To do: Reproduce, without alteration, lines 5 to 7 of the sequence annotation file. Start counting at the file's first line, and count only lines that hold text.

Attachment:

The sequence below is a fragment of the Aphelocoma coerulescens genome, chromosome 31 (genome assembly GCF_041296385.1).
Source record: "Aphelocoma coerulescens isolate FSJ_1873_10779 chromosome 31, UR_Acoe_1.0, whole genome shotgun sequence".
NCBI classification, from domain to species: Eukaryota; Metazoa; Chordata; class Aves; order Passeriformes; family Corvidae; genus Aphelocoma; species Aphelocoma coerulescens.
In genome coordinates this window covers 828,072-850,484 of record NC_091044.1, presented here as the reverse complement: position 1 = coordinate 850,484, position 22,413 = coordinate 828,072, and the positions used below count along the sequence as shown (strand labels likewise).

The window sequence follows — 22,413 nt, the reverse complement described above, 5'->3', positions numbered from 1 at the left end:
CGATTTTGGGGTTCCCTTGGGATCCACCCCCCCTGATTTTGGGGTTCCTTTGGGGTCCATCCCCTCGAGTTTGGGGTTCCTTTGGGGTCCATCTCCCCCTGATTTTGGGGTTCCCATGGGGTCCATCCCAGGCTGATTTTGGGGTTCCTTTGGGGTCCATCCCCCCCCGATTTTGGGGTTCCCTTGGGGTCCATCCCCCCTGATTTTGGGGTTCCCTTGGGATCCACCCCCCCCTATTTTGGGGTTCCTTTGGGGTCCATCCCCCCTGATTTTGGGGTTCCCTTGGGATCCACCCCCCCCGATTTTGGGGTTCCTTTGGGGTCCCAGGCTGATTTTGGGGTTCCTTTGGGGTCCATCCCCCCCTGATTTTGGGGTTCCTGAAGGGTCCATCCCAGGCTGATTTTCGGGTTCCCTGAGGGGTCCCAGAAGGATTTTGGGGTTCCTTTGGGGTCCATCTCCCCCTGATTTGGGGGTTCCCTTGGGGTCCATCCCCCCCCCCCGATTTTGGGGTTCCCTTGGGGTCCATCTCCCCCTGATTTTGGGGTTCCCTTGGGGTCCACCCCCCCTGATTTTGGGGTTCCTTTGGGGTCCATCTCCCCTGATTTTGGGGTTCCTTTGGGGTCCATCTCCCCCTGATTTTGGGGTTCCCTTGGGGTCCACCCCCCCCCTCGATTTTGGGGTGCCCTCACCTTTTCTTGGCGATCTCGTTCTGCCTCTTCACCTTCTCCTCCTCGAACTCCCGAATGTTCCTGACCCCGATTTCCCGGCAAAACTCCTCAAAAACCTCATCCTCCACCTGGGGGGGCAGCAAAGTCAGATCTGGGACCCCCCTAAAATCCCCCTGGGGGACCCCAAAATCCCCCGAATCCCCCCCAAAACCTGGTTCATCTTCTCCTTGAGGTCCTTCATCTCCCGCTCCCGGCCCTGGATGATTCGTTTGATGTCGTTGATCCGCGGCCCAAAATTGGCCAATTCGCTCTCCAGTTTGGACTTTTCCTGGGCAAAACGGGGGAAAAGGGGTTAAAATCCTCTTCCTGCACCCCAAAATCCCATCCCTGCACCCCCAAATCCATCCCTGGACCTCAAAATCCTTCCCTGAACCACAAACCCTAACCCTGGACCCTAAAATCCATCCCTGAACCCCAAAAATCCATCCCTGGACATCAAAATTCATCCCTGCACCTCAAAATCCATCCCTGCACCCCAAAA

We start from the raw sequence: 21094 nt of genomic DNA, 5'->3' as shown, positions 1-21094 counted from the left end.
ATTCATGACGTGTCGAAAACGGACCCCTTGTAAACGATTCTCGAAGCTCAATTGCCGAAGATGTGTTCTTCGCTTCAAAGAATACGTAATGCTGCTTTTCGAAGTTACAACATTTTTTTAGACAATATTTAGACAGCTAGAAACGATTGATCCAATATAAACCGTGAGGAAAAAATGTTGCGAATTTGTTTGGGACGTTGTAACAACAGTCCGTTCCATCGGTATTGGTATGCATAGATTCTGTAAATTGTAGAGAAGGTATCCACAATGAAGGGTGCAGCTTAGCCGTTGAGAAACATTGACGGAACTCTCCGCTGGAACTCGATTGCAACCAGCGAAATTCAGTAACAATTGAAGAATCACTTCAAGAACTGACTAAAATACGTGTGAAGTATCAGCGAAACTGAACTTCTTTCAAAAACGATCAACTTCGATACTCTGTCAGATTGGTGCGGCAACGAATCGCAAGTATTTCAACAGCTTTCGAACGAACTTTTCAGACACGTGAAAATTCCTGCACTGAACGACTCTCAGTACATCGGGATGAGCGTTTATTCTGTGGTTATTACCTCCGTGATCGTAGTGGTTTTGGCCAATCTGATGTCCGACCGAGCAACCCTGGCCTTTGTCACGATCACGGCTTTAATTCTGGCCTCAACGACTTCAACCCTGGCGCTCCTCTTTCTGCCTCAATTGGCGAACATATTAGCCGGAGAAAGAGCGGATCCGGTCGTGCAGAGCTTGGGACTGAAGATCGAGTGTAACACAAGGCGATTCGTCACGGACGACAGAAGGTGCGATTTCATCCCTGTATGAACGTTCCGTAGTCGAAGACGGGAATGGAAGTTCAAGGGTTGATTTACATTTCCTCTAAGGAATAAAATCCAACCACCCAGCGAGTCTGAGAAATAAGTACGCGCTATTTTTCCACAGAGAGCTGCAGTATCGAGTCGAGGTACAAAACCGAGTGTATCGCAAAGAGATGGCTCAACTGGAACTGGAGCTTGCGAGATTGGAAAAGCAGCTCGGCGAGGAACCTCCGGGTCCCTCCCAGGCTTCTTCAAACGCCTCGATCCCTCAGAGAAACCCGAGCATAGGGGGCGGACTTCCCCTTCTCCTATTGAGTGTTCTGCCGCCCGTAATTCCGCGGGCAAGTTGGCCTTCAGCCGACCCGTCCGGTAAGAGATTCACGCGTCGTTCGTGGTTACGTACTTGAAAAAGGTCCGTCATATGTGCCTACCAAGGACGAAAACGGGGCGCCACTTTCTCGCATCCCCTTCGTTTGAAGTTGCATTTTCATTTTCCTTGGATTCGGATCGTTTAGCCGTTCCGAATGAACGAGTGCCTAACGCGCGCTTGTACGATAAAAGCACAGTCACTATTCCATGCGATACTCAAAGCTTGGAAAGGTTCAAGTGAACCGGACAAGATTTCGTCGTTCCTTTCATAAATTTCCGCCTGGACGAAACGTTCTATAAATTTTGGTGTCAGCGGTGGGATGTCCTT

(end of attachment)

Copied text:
The window sequence follows — 22,413 nt, the reverse complement described above, 5'->3', positions numbered from 1 at the left end:
CGATTTTGGGGTTCCCTTGGGATCCACCCCCCCTGATTTTGGGGTTCCTTTGGGGTCCATCCCCTCGAGTTTGGGGTTCCTTTGGGGTCCATCTCCCCCTGATTTTGGGGTTCCCATGGGGTCCATCCCAGGCTGATTTTGGGGTTCCTTTGGGGTCCATCCCCCCCCGATTTTGGGGTTCCCTTGGGGTCCATCCCCCCTGATTTTGGGGTTCCCTTGGGATCCACCCCCCCCTATTTTGGGGTTCCTTTGGGGTCCATCCCCCCTGATTTTGGGGTTCCCTTGGGATCCACCCCCCCCGATTTTGGGGTTCCTTTGGGGTCCCAGGCTGATTTTGGGGTTCCTTTGGGGTCCATCCCCCCCTGATTTTGGGGTTCCTGAAGGGTCCATCCCAGGCTGATTTTCGGGTTCCCTGAGGGGTCCCAGAAGGATTTTGGGGTTCCTTTGGGGTCCATCTCCCCCTGATTTGGGGGTTCCCTTGGGGTCCATCCCCCCCCCCCGATTTTGGGGTTCCCTTGGGGTCCATCTCCCCCTGATTTTGGGGTTCCCTTGGGGTCCACCCCCCCTGATTTTGGGGTTCCTTTGGGGTCCATCTCCCCTGATTTTGGGGTTCCTTTGGGGTCCATCTCCCCCTGATTTTGGGGTTCCCTTGGGGTCCACCCCCCCCCTCGATTTTGGGGTGCCCTCACCTTTTCTTGGCGATCTCGTTCTGCCTCTTCACCTTCTCCTCCTCGAACTCCCGAATGTTCCTGACCCCGATTTCCCGGCAAAACTCCTCAAAAACCTCATCCTCCACCTGGGGGGGCAGCAAAGTCAGATCTGGGACCCCCCTAAAATCCCCCTGGGGGACCCCAAAATCCCCCGAATCCCCCCCAAAACCTGGTTCATCTTCTCCTTGAGGTCCTTCATCTCCCGCTCCCGGCCCTGGATGATTCGTTTGATGTCGTTGATCCGCGGCCCAAAATTGGCCAATTCGCTCTCCAGTTTGGACTTTTCCTGGGCAAAACGGGGGAAAAGGGGTTAAAATCCTCTTCCTGCACCCCAAAATCCCATCCCTGCACCCCCAAATCCATCCCTGGACCTCAAAATCCTTCCCTGAACCACAAACCCTAACCCTGGACCCTAAAATCCATCCCTGAACCCCAAAAATCCATCCCTGGACATCAAAATTCATCCCTGCACCTCAAAATCCATCCCTGCACCCCAAAA

We start from the raw sequence: 21094 nt of genomic DNA, 5'->3' as shown, positions 1-21094 counted from the left end.